The plan, according to official sources, is to opt for amending the relevant laws all at once, so that the PSB privatization process is not hampered by legal obstacles.The plan, according to official sources, is to opt for amending the relevant laws all at once, so that the PSB privatization process is not hampered by legal obstacles.

The government has started inter-ministerial consultations to draft the legislative changes necessary for the privatization of public sector banks (PSBs). The plan, according to official sources, is to opt for amending the relevant laws all at once, so that the PSB privatization process is not hampered by legal obstacles.

Discussions are underway within the government on the advisability of repealing the laws on banking companies (acquisition and transfer of companies) of 1970 and 1980 (laws on nationalization). The 10% voting rights ceiling for a non-governmental shareholder regardless of their shareholding is one of the main constraints identified, according to the sources.

The provision of the 1949 Banking Regulation Act, according to which no shareholder of a banking company – PSB or private bank – can exercise a voting right of more than 26%, is also being revised, they add. .

In the FY22 budget speech, Minister of Finance Nirmala Sitharaman announced the government’s plan to privatize two PSBs and a general insurance company during the current fiscal year. This is seen as part of a larger process of privatizing more PSBs. While the Niti Aayog has reportedly identified a few PSB candidates for privatization, the RBI and the government are in talks on the privatization of the two banks during the current year.

According to the sources, before repealing the laws on the nationalization of banks, a procedure must be developed for the passage of the PSB from these laws to the law on companies. Precedents in this area are under study. Other companies have passed other laws to company law, but no nationalized has yet experienced such a transition. There were 5 to 6 banks, including Axis Bank, ICICI and IDBI Bank, which at one time belonged to the state, but which were not nationalized banks. Consequently, their privatization went smoothly. After consultations and seeking legal advice, legislative action on the nationalization acts and the banking regulation law is expected during the monsoon session of Parliament.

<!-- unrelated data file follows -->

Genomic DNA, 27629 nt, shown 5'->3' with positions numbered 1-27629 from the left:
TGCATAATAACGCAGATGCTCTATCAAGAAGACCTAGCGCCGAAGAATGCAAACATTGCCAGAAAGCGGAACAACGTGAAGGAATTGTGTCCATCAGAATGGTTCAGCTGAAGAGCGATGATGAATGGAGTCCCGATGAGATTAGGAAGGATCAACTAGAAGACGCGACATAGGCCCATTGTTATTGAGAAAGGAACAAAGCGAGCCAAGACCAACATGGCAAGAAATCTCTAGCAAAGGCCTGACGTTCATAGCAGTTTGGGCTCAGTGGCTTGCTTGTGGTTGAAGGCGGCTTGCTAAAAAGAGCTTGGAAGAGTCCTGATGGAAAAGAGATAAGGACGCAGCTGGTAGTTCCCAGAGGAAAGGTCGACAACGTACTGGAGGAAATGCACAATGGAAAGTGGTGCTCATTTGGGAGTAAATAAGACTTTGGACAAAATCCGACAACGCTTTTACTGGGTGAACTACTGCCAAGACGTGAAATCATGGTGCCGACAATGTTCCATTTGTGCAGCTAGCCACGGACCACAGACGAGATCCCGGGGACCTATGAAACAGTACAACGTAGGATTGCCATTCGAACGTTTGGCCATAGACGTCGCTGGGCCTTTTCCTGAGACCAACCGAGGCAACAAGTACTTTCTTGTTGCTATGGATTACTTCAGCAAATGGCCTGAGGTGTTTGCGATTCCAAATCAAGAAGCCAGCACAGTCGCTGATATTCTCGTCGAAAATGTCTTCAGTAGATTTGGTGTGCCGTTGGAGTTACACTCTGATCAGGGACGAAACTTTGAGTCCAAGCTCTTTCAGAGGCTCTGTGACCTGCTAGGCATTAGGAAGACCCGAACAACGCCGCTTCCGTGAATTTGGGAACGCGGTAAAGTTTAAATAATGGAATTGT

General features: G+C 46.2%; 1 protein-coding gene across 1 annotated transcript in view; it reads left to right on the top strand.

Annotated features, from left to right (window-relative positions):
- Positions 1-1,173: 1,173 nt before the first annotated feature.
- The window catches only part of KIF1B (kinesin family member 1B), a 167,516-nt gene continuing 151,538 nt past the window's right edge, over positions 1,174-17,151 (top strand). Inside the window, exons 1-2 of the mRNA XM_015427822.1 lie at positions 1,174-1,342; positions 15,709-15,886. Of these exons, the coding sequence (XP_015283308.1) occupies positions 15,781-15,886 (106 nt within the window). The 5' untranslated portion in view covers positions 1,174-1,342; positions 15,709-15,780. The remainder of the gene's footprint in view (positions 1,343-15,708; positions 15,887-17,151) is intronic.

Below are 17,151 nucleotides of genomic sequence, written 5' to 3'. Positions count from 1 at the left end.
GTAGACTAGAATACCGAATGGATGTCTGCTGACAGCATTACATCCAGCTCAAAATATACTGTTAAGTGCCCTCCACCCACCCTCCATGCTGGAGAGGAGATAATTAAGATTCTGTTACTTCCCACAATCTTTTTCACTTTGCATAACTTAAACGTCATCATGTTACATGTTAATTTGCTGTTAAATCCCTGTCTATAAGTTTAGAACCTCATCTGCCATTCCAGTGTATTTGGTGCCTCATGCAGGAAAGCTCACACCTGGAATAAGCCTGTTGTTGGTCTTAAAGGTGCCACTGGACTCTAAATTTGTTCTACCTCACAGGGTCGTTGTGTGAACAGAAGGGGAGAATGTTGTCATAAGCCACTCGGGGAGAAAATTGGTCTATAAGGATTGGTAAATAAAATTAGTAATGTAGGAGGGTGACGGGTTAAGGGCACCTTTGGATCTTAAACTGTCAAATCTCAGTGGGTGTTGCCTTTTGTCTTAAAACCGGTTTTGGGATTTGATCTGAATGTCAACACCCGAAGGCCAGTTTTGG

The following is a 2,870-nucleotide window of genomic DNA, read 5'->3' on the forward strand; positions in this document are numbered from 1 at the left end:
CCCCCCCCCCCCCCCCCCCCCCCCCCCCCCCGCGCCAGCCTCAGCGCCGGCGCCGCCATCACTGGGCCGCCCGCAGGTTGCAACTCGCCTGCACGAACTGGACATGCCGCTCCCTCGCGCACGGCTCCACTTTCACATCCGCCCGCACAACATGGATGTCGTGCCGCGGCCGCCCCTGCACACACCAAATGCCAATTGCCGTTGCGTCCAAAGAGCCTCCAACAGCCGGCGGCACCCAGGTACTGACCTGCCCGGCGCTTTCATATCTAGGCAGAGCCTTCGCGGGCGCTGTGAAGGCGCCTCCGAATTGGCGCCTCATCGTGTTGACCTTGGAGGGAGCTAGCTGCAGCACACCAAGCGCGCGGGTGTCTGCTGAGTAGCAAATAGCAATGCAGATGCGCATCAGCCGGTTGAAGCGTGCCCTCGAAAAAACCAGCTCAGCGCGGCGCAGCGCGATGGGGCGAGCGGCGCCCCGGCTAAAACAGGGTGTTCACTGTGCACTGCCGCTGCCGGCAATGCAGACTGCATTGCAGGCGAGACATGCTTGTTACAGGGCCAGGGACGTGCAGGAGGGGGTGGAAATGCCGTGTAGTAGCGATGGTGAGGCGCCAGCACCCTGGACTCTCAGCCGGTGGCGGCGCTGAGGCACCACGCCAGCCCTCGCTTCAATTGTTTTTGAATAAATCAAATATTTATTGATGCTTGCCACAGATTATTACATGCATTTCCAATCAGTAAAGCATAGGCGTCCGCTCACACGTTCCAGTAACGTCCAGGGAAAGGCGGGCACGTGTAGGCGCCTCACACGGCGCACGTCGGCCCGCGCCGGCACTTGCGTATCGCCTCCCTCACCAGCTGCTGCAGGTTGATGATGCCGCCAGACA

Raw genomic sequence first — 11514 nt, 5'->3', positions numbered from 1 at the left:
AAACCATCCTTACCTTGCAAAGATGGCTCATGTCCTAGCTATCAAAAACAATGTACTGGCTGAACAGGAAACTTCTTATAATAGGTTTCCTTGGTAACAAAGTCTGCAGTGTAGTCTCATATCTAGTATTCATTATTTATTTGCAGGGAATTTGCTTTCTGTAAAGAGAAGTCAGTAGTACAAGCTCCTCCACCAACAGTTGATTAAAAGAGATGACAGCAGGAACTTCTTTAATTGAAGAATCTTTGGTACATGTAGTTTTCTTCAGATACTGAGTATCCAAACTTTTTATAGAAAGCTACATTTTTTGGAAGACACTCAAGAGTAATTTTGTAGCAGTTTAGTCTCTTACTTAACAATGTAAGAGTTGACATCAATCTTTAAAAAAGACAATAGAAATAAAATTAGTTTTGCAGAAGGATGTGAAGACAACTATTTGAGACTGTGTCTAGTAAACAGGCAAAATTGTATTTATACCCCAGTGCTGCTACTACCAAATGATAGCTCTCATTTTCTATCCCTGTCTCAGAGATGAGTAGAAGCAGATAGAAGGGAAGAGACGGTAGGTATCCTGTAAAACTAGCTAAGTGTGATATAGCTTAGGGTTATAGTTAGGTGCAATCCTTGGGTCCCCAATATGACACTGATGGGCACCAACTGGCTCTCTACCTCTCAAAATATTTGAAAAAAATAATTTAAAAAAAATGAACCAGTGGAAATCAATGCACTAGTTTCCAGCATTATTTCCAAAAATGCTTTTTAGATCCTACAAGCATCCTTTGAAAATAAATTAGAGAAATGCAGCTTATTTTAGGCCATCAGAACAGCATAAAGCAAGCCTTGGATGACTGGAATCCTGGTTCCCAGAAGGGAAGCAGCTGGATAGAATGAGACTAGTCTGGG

“Granting higher voting rights to promoters will be the right step towards a more liberal banking system. Banks should go the extra mile by adopting the right governance mechanism. This is necessary to convince tyeh RBI to change its current position of limiting the control of promoters, ”said Shravan Shetty, MD – Financial Services, Primus Partners.

No less than 14 private banks were nationalized in 1970 by the Indira Gandhi government, followed by six other banks in 1980. The Narendra Modi government is trying to free the grip of the public sector by encouraging private actors to acquire public assets. Recently, he repealed the law governing the BPCL to pave the way for its privatization.

Already, the NDA government has undertaken a series of consolidation exercises in the public sector banking space. As a result, the number of public banks has increased from 27 in 2017 to 12 now. The idea is to create a few strong banks to support the economy’s growing appetite for credit, help reverse the trend of economic growth and reduce costs through greater synergy. According to the new strategic sector policy, the government will ultimately retain a maximum of four public banks while privatizing or merging others.

As FE previously reported, the Niti Aayog called on the government to retain control of the country’s four major public lenders – State Bank of India, Punjab National Bank, Bank of Baroda and Canara Bank – while recommending that three smaller PSBs – Punjab & Sind Bank, Bank of Maharashtra and Uco Bank – privatized as a priority. As for the other five PSBs (Bank of India, Union Bank, Indian Overseas Bank, Central Bank and Indian Bank), the government can either merge them with the four largest it chooses to keep or reduce its stake in these within a specified time. -frame at 26%, before being released completely, according to an earlier proposal by Niti Aayog.

Between FY15 and FY20, the Center had to inject as much as Rs 3.2 lakh crore to consolidate the capital base of PSBs linked to bad debts. Yet their market capitalization has steadily and substantially eroded in recent years even before the Covid-19 pandemic hit them.

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